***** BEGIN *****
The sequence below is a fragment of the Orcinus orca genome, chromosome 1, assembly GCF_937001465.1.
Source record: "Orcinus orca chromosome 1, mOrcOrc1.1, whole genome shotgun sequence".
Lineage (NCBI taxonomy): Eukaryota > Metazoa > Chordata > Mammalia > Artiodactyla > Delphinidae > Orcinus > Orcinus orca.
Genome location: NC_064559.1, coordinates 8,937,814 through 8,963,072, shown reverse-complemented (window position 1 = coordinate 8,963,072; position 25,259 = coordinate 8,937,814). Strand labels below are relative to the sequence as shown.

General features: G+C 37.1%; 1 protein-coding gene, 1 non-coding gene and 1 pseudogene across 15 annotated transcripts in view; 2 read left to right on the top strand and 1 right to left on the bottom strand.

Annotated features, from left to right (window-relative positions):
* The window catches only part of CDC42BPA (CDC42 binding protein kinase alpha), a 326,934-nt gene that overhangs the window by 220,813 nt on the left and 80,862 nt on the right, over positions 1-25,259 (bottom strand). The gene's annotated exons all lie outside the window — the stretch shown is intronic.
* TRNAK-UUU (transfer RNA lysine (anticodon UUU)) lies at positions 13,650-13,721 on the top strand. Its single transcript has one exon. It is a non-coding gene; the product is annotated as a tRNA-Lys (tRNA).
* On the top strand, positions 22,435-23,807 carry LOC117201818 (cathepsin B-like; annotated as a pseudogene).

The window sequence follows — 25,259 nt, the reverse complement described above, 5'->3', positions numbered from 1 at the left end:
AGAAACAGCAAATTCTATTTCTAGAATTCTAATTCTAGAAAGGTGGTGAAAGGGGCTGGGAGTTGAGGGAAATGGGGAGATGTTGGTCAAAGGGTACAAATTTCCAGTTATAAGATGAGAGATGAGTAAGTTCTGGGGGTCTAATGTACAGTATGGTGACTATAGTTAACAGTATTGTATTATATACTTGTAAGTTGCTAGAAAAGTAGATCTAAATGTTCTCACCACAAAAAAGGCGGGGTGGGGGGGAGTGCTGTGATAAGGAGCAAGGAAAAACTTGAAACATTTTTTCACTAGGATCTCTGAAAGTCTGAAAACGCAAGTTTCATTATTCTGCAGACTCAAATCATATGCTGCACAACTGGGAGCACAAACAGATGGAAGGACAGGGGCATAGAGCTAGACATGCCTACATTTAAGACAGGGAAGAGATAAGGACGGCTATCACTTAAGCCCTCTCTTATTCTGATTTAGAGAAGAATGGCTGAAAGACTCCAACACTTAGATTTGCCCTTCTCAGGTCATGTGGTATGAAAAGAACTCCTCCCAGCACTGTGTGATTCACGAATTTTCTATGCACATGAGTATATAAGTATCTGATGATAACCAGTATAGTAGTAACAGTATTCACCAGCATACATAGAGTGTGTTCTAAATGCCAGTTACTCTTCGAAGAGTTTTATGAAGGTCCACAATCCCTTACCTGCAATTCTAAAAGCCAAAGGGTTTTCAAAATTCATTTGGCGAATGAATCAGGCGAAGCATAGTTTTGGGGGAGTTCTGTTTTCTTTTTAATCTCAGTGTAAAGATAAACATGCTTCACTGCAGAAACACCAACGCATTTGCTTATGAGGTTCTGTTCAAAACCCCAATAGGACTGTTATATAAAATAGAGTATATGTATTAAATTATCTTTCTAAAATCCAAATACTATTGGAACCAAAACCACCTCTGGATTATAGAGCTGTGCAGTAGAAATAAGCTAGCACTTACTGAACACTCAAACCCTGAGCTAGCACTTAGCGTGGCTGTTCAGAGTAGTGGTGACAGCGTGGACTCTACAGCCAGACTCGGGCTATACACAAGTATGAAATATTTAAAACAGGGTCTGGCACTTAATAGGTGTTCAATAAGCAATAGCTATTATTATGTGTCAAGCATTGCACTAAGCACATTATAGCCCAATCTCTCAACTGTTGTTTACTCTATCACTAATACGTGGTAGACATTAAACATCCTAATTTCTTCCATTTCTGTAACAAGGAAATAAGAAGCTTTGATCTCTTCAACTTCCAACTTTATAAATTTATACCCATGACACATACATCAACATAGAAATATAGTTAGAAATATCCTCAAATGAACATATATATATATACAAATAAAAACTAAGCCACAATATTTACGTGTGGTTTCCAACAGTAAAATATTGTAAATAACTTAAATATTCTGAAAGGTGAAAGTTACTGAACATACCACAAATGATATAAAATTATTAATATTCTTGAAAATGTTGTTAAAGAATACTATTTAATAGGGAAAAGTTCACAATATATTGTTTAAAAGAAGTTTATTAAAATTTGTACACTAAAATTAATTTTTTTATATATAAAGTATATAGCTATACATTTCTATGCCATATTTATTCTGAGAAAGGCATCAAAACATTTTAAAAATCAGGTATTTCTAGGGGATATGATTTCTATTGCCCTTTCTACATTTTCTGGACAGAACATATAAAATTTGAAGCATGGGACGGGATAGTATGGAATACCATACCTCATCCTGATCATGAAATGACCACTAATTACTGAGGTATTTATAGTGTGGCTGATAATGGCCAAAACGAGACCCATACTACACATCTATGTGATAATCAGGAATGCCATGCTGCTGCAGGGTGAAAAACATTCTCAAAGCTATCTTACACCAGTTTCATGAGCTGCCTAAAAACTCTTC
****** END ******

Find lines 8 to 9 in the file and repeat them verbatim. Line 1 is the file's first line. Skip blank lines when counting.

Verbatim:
* TRNAK-UUU (transfer RNA lysine (anticodon UUU)) lies at positions 13,650-13,721 on the top strand. Its single transcript has one exon. It is a non-coding gene; the product is annotated as a tRNA-Lys (tRNA).
* On the top strand, positions 22,435-23,807 carry LOC117201818 (cathepsin B-like; annotated as a pseudogene).